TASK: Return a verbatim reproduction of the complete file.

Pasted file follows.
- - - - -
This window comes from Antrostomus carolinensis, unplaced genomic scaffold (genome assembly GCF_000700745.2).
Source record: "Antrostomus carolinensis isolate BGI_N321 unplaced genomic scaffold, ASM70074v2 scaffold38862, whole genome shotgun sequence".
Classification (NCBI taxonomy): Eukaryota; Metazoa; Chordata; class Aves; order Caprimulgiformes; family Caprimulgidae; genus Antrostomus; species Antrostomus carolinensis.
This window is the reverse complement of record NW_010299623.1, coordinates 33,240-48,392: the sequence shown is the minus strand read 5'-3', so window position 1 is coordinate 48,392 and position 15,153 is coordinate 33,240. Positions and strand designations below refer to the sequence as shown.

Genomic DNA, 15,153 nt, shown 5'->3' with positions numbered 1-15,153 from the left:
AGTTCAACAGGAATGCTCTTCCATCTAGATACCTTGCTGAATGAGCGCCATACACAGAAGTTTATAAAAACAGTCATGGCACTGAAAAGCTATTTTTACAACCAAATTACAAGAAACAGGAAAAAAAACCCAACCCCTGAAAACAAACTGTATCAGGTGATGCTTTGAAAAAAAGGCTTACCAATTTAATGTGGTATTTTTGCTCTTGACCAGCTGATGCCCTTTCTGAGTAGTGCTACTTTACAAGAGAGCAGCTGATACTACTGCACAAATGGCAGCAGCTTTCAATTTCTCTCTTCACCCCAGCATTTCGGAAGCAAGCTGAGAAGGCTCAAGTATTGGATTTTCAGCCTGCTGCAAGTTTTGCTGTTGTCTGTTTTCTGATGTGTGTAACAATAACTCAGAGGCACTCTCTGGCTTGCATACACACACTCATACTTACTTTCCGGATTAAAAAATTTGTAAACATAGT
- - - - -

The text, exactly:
This window comes from Antrostomus carolinensis, unplaced genomic scaffold (genome assembly GCF_000700745.2).
Source record: "Antrostomus carolinensis isolate BGI_N321 unplaced genomic scaffold, ASM70074v2 scaffold38862, whole genome shotgun sequence".
Classification (NCBI taxonomy): Eukaryota; Metazoa; Chordata; class Aves; order Caprimulgiformes; family Caprimulgidae; genus Antrostomus; species Antrostomus carolinensis.
This window is the reverse complement of record NW_010299623.1, coordinates 33,240-48,392: the sequence shown is the minus strand read 5'-3', so window position 1 is coordinate 48,392 and position 15,153 is coordinate 33,240. Positions and strand designations below refer to the sequence as shown.

Genomic DNA, 15,153 nt, shown 5'->3' with positions numbered 1-15,153 from the left:
AGTTCAACAGGAATGCTCTTCCATCTAGATACCTTGCTGAATGAGCGCCATACACAGAAGTTTATAAAAACAGTCATGGCACTGAAAAGCTATTTTTACAACCAAATTACAAGAAACAGGAAAAAAAACCCAACCCCTGAAAACAAACTGTATCAGGTGATGCTTTGAAAAAAAGGCTTACCAATTTAATGTGGTATTTTTGCTCTTGACCAGCTGATGCCCTTTCTGAGTAGTGCTACTTTACAAGAGAGCAGCTGATACTACTGCACAAATGGCAGCAGCTTTCAATTTCTCTCTTCACCCCAGCATTTCGGAAGCAAGCTGAGAAGGCTCAAGTATTGGATTTTCAGCCTGCTGCAAGTTTTGCTGTTGTCTGTTTTCTGATGTGTGTAACAATAACTCAGAGGCACTCTCTGGCTTGCATACACACACTCATACTTACTTTCCGGATTAAAAAATTTGTAAACATAGT